Marié Abe is an assistant professor of music at the Department of Musicology and Ethnomusicology at Boston University (BU), with affiliations with the BU Center for Asian Studies, African Studies Center, and New England and American Studies Program.
She has held appointments as a visiting professor in the Department of Anthropology and Department of Music at Harvard University; a faculty fellow at the Susan and Donald Newhouse Center for the Humanities at Wellesley College; postdoctoral fellow at the Reischauer Institute of Japanese Studies at Harvard University; and a research fellow at the International Research Center for Japanese Studies in Kyoto, Japan.
Abe’s scholarship explores the political forces of musical sounds primarily in contemporary Japan, within a wide range of contexts from everyday life to social movements. Bridging sound studies and cultural human geography, Abe investigates the politics of sound and space—that is, the culturally particular ways in which people reproduce, challenge, and change assumptions about physical and social space through music as well as everyday sounds that are not considered “musical.” She is the author of Resonances of Chindon-ya: Sounding Space and Sociality in Contemporary (Wesleyan University Press, 2018), and her articles have appeared in journals and edited volumes including Ethnomusicologyand Journal of Popular Music Studies.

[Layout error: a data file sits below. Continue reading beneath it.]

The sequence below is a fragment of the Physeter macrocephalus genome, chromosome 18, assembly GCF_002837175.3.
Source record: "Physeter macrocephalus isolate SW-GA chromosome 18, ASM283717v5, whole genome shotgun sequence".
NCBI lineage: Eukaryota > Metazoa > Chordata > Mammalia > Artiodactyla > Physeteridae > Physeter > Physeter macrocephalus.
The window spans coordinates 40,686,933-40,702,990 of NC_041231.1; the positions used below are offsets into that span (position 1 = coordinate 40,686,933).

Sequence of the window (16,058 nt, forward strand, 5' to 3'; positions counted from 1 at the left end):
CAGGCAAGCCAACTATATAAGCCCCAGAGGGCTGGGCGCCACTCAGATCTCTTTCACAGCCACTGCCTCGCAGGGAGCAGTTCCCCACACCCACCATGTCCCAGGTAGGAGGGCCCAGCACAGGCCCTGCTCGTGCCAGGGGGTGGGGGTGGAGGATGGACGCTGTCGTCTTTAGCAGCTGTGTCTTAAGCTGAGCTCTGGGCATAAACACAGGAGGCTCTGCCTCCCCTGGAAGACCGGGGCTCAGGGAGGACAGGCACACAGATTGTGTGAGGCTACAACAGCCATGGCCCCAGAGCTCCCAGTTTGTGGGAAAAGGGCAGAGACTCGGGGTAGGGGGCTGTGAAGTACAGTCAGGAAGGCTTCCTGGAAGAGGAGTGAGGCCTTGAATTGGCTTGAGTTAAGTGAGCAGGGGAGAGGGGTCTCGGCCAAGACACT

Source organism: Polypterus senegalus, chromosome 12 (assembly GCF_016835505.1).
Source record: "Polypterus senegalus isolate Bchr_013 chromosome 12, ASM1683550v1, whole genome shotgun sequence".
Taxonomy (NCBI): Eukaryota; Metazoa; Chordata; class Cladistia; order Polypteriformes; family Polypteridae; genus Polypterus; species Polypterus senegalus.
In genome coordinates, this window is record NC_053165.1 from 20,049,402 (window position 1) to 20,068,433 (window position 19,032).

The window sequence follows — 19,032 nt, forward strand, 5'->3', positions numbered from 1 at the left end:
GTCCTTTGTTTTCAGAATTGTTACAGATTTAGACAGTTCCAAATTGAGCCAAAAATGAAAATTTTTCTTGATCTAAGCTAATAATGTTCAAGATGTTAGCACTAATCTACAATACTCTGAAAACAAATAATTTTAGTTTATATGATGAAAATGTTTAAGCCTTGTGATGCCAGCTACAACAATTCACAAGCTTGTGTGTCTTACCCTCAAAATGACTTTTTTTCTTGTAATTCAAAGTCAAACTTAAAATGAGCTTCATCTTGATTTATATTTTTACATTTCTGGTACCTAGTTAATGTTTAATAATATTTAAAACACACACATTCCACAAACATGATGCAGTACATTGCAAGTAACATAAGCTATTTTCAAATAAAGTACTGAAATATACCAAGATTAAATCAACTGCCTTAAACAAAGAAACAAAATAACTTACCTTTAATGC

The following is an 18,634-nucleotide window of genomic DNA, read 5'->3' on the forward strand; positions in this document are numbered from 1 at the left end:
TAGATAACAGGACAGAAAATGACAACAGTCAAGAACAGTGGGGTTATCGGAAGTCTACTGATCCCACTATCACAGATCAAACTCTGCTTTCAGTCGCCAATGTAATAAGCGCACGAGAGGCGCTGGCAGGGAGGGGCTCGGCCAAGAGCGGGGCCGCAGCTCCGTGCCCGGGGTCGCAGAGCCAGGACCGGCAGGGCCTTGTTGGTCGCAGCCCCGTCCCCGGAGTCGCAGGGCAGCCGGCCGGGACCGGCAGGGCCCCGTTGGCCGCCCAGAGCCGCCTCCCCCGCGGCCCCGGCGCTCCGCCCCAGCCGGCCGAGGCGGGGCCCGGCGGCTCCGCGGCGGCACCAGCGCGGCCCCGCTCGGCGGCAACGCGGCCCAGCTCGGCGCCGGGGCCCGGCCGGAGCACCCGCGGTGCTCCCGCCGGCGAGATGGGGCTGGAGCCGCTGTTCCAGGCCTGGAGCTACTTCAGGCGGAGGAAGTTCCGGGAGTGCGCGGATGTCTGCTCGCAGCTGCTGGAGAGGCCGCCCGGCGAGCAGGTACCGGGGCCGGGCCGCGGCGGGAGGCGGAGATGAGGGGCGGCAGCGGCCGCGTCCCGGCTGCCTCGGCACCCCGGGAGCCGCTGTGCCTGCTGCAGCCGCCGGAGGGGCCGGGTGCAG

In her research projects, Abe is invested in probing the relationship between sound and different forms of violence—from everyday to symbolic, physical, structural, racial, gendered, and ecological. Her ongoing work on the anti-US military movement in Okinawa and new research on the musical affinities between Ethiopia and Japan both zero in on the transnational circulation of violence, cultural imaginaries, and musical sounds through the lens of the military.
As a co-producer along with radio journalist Julie Caine, she has received the Excellence in Journalism Award (the Best Arts Reporting) from the Society for Professional Journalists for her NPR radio documentary “Squeezebox Stories” (2011), which weaves together the social life of the accordion and Californian immigration histories. As a performer and improviser on the accordion herself, Abe actively performs and records with artists from the United States, Japan, and beyond, such as Jinta-la-Mvta, Fred Frith’s Gravity, Tredici Bacci, and the Japonize Elephants. She is currently most active in the Boston-based Ethiopian groove collective Debo Band, which has been featured in the New York Times, Rolling Stone Magazine, Pitchfork, andNPR.
Abe holds an MA and a PhD in Ethnomusicology from the University of California, Berkeley, and a bachelor's degree in sociology, anthropology, and ethnomusicology from Swarthmore College.